Search incident of a cell phone requires a narrow view. The search here was six hours after the arrest, so it was not “incident.” United States v. Dimarco, 2013 U.S. Dist. LEXIS 16279 (S.D. N.Y. February 5, 2013) (good analysis of the history of search incident as it would apply):
First, the timing of Agent Morales's search of DiMarco's cell phone makes it unreasonable to conclude that the search was performed incident to or contemporaneous with his arrest. Even the Government admits that more than six hours passed between DiMarco's arrest and the search of his cell phone. (See generally Gov't Post Hr'g Opp'n Mem. at 15 (chart establishing timing and events on February 2, 2012); see also Tr. at 69-70, 91-94; Gov't Exs. 3, 8.) By comparison, almost all of the courts of authority that have upheld the search of a cell phone under the search incident to arrest exception, contemplated searches that occurred as, or soon after, a suspect was arrested. See, e.g., Murphy, 552 F.3d at 411-12 (initial search of cell phone occurred when arrestee handed phone to arresting officer); Curry, 2008 U.S. Dist. LEXIS 5438, 2008 WL 219966, at *10 (search occurred "within less than a half hour of defendant's arrest"); Santillan, 571 F. Supp. 2d at 1102 (search occurred "mere minutes after the arrest and seizure" of phone).
Even in Finley, the case upon which the Government relies, the cell phone search was contemporaneous to Finley's arrest because the DEA Agent searched the phone during the course of investigative activities in the field and well before the police took him to the police station to begin processing the arrest and inventorying the items seized. See 477 F.3d at 254-55, 260. In addition, multiple courts have determined that cell phone searches occurring within much fewer than six hours were not sufficiently contemporaneous to be considered an incident of an arrest. ...
. . .
Although the Government asserts that it is relying on the search incident to arrest exception as discussed in Edwards, and not the inventorying procedure exception, for the proposition that a search may be incident to a lawful custodial arrest so long as the administrative procedures inherent to the arrest are ongoing, (Gov't Post Hr'g Opp'n Mem. at 14), this is too simplistic a reading of Edwards. ...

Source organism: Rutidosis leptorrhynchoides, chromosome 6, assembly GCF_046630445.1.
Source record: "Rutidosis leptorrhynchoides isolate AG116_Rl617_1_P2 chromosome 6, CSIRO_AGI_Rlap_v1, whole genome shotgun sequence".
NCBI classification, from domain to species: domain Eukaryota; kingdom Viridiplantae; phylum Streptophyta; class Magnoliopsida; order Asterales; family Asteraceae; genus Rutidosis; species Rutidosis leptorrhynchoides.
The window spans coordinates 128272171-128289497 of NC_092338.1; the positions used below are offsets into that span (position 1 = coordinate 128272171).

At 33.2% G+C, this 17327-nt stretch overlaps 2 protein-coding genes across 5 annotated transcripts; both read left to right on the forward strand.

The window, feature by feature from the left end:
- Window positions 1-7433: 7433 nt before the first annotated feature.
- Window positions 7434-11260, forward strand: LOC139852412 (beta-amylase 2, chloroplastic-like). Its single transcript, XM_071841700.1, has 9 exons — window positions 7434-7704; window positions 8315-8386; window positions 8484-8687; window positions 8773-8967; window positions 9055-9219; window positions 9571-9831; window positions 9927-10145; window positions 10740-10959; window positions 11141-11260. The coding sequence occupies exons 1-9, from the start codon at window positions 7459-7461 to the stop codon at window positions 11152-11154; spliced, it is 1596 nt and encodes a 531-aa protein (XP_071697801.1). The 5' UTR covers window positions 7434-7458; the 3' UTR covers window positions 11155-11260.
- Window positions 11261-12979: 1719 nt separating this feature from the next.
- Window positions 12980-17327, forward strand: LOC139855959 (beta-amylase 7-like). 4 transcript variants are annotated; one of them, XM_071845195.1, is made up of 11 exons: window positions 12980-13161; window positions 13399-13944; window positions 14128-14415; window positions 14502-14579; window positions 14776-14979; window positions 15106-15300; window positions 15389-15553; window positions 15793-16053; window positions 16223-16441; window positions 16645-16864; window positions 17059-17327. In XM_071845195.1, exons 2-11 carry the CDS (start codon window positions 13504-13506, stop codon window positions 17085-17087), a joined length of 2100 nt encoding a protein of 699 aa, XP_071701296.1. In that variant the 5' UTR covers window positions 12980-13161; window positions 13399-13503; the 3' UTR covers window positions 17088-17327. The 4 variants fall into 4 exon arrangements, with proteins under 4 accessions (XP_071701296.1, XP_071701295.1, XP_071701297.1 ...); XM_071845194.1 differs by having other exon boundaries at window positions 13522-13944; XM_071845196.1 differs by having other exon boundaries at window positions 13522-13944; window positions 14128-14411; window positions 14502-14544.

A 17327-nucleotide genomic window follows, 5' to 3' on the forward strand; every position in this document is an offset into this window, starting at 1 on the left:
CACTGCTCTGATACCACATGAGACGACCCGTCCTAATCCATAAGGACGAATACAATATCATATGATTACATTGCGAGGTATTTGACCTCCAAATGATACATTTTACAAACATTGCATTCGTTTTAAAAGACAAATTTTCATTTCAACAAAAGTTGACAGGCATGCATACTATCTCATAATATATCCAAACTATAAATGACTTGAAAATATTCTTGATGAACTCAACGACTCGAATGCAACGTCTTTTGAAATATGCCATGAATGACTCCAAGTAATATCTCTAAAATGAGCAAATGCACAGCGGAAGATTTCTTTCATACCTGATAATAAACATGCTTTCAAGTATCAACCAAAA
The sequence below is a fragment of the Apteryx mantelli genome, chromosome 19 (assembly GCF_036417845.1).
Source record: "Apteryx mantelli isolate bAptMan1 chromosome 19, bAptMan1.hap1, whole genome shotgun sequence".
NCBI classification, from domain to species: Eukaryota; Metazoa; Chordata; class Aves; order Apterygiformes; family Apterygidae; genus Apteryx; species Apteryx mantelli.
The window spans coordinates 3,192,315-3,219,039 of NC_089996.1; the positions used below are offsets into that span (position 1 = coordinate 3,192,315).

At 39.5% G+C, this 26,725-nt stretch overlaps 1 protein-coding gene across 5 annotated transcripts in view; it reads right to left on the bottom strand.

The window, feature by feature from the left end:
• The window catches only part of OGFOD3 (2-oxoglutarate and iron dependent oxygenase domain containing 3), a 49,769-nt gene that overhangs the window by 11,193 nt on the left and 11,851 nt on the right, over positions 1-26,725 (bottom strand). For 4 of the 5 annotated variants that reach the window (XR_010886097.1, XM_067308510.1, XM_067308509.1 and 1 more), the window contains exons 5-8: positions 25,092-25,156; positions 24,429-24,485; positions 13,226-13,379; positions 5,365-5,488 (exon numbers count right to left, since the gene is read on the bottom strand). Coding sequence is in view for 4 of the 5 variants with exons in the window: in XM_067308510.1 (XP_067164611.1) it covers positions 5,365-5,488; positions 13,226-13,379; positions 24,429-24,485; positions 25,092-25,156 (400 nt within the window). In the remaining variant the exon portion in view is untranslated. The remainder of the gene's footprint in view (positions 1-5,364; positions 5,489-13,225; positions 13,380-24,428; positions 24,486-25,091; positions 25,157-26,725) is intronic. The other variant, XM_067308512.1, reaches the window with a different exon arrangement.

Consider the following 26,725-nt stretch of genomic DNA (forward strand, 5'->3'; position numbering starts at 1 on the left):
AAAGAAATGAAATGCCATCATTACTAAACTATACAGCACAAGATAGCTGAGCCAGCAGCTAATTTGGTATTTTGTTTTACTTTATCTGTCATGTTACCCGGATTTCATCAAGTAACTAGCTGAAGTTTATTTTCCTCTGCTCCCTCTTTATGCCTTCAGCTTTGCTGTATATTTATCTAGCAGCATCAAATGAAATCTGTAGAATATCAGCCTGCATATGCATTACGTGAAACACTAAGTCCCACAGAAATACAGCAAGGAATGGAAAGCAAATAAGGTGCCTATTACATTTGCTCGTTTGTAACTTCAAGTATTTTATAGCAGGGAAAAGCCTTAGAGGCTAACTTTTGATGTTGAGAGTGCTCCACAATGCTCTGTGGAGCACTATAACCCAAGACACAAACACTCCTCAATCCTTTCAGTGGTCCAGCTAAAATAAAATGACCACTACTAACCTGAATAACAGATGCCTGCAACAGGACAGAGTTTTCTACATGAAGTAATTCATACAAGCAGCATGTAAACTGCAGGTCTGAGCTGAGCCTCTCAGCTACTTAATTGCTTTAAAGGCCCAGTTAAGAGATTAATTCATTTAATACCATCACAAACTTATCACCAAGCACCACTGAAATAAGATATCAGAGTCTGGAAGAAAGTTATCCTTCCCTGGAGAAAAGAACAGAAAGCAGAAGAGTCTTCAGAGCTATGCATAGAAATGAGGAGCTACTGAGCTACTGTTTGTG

Second, the delayed search of DiMarco's cell phone was unreasonable because the reasons that Agent Morales stated for conducting the search are not relevant to the justifications underlying the search incident to arrest exception. DiMarco's cell phone presented no threat to the officers. Cf. Chimel, 395 U.S. 752 at 773, 89 S. Ct. 2034, 23 L. Ed. 2d 685 (justifying warrantless search incident to arrest because "[t]here is always a danger that the suspect will try to escape, seizing concealed weapons with which to overpower and injure the arresting officers"). Nor has the Government, which has the burden of proof to show reasonableness, shown that DiMarco would have been able to destroy the evidence on his cell phone once the phone was placed under the exclusive authority of the NYPD. See id. (justifying warrantless search incident to arrest because "there is [also] a danger that [a suspect] may destroy evidence vital to the prosecution").
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"If it was easy, everybody would be doing it. It isn't, and they don't."
"Love work; hate mastery over others; and avoid intimacy with the government."
—Shemaya, in the Thalmud
"A system of law that not only makes certain conduct criminal, but also lays
down rules for the conduct of the authorities, often becomes complex in its
application to individual cases, and will from time to time produce imperfect
results, especially if one's attention is confined to the particular case at
bar. Some criminals do go free because of the necessity of keeping
government and its servants in their place. That is one of the costs of having
and enforcing a Bill of Rights. This country is built on the assumption that
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safer if the Constitution is strictly enforced."